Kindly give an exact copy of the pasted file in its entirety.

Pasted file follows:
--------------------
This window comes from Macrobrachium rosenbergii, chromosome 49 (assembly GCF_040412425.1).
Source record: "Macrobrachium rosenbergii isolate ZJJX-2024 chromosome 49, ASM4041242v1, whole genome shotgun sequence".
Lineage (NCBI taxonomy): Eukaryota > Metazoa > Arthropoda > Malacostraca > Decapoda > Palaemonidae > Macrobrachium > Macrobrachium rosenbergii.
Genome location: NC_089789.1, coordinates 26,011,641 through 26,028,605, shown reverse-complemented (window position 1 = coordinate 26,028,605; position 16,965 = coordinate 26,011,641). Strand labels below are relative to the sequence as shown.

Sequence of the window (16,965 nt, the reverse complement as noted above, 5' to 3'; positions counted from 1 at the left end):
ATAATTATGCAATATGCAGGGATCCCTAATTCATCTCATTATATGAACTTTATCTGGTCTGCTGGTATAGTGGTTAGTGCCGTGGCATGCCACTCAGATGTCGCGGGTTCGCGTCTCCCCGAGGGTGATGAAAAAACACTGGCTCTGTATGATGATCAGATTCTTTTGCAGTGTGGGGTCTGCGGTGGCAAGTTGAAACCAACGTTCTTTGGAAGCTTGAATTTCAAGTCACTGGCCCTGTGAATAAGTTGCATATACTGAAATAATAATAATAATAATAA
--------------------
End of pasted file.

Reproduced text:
This window comes from Macrobrachium rosenbergii, chromosome 49 (assembly GCF_040412425.1).
Source record: "Macrobrachium rosenbergii isolate ZJJX-2024 chromosome 49, ASM4041242v1, whole genome shotgun sequence".
Lineage (NCBI taxonomy): Eukaryota > Metazoa > Arthropoda > Malacostraca > Decapoda > Palaemonidae > Macrobrachium > Macrobrachium rosenbergii.
Genome location: NC_089789.1, coordinates 26,011,641 through 26,028,605, shown reverse-complemented (window position 1 = coordinate 26,028,605; position 16,965 = coordinate 26,011,641). Strand labels below are relative to the sequence as shown.

Sequence of the window (16,965 nt, the reverse complement as noted above, 5' to 3'; positions counted from 1 at the left end):
ATAATTATGCAATATGCAGGGATCCCTAATTCATCTCATTATATGAACTTTATCTGGTCTGCTGGTATAGTGGTTAGTGCCGTGGCATGCCACTCAGATGTCGCGGGTTCGCGTCTCCCCGAGGGTGATGAAAAAACACTGGCTCTGTATGATGATCAGATTCTTTTGCAGTGTGGGGTCTGCGGTGGCAAGTTGAAACCAACGTTCTTTGGAAGCTTGAATTTCAAGTCACTGGCCCTGTGAATAAGTTGCATATACTGAAATAATAATAATAATAATAA